Berlin To Finally Start Holocaust Memorial | Culture| Arts, music and lifestyle reporting from Germany | DW | 05.04.2003
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Berlin To Finally Start Holocaust Memorial

The 27.3 million euro Holocuast Memorial, fraught with delays, is expected to be opened in spring of 2005.


U.S. architect Peter Eisenman stands if front of a photograph of the planned memorial.

After a series of hangups, hurdles and false starts, construction Berlin's long-planned Holocaust Memorial near the central Postdamer Platz is finally set to begin.

German Bundestag President Wolfgang Thierse announced on Friday that the 27 million euro ($28.9 million) memorial by New York architect Peter Eisenman will begin shortly. The memorial, featuring 2,752 concrete tablets spread out over a 19,000 square meter space, is scheduled to open May 8, 2005 - the 60th anniversary of the end of the second world war.

"In the near future, an impressive piece of art, the expression of our responsibility towards our history as well as the symbol of a democratic process of understanding … will stand here," said Thierse (photo), as he opened an exhibit that will highlight details of the planned memorial as well as the pathway to its realization.

Wolfgang Thierse Holocaust Denkmal

Bundestagspraesident Wolfgang Thierse steht vor einem Bild des Bauplatzes fuer das Denkmal fuer die ermordeten Juden Europas in Berlin am Freitag, 4. April 2003. Thierse begruesste waehrend einer Pressekonferenz den baldigen Baubeginn im Fruehjahr. (AP Photo/Roberto Pfeil) ---German Parliament President stands in front of a picture showing the site for German Holocaust memorial in Berlin Friday, April 4, 2003. Thierse announced the start for the construction work on the memorial this spring. (AP Photo/Roberto Pfeil)

The memorial, initially proposed by a group of citizens 15 years ago, was approved by Germany's parliament, the Bundestag, in 1999.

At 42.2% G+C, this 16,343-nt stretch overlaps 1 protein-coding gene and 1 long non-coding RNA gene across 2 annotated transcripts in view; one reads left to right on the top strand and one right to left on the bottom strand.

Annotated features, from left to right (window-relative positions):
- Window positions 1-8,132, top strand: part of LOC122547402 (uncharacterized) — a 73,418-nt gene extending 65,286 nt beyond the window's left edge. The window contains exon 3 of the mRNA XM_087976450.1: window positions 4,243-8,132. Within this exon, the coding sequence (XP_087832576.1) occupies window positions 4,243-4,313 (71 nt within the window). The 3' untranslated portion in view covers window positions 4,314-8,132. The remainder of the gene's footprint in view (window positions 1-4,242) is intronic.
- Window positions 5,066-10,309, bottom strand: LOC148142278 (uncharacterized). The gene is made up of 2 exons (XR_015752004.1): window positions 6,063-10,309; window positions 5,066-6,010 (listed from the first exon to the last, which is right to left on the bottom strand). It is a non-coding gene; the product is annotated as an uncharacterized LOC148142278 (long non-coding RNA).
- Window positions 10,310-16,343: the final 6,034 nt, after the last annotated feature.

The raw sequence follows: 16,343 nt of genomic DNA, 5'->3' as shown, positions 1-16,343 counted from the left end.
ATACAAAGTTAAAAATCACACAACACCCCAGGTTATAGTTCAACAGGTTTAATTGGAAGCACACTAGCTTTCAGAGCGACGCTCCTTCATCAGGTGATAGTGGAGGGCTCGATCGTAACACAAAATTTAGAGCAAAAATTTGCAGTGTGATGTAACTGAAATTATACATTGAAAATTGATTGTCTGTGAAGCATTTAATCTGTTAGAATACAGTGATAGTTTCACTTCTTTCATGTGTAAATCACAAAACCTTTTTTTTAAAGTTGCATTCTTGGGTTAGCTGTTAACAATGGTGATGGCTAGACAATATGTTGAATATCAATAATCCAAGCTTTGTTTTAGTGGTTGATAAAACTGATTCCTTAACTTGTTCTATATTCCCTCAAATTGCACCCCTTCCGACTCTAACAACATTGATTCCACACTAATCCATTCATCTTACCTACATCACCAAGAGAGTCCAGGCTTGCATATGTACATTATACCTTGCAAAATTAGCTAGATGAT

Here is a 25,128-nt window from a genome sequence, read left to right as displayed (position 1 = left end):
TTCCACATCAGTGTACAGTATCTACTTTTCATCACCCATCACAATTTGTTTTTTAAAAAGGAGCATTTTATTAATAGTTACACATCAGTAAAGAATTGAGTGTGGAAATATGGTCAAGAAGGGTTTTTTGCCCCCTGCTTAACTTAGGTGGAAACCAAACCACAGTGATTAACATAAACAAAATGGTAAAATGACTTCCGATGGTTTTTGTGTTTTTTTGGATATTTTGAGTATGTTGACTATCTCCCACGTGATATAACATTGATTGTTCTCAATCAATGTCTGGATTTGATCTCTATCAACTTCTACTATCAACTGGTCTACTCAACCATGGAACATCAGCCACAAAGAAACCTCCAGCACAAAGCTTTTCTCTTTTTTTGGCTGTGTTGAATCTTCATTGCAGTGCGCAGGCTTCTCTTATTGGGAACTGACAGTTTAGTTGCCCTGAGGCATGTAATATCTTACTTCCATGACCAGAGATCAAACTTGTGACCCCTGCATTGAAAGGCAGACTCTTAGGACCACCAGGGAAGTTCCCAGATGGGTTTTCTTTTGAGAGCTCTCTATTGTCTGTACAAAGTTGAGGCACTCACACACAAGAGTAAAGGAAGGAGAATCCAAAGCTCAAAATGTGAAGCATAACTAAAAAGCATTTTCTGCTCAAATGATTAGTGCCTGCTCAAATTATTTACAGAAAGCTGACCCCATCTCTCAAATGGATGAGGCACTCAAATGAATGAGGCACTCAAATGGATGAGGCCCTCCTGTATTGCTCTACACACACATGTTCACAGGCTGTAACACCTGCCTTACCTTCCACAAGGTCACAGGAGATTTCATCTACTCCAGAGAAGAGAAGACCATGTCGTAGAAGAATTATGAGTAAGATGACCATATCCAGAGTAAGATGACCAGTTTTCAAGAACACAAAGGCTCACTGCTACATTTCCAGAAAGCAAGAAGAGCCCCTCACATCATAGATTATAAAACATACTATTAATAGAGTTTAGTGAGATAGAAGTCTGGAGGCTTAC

Since then, construction start has been delayed as organizers worked out building contracts and complications arose with the planned construction of the U.S. Embassy nearby.

Second official start of a long-delayed project

On Jan. 27, 2000, Thierse was on hand, along with German Chancellor Gerhard Schröder to heft the first shovel-full of dirt from the plot as cameras clicked. But delays stemming from security needs of the planned U.S. Embassy down the road made the start of construction impossible. Confusion in the bidding for the building contracts as well as criticism of the plan further delayed efforts.

Now, oranizers announce that the first tablets, which measure 2.4 meters wide by 1 meter long (7.8 ft x 3.2 ft) with alternating heights, could arrive as early as August, according to a report in the Berliner Zeitung.

Workers will place them into the ground across the plot, creating a landscape of concrete tablets, each at a different height. The estimated cost of the tablets alone is expected to reach 10 million euro. Construction is expected to be completed at the end of 2004. An information platform, similar to one that sprouted near construction of Berlin's Postdamer Platz, will allow the public to view progress by the middle of 2004.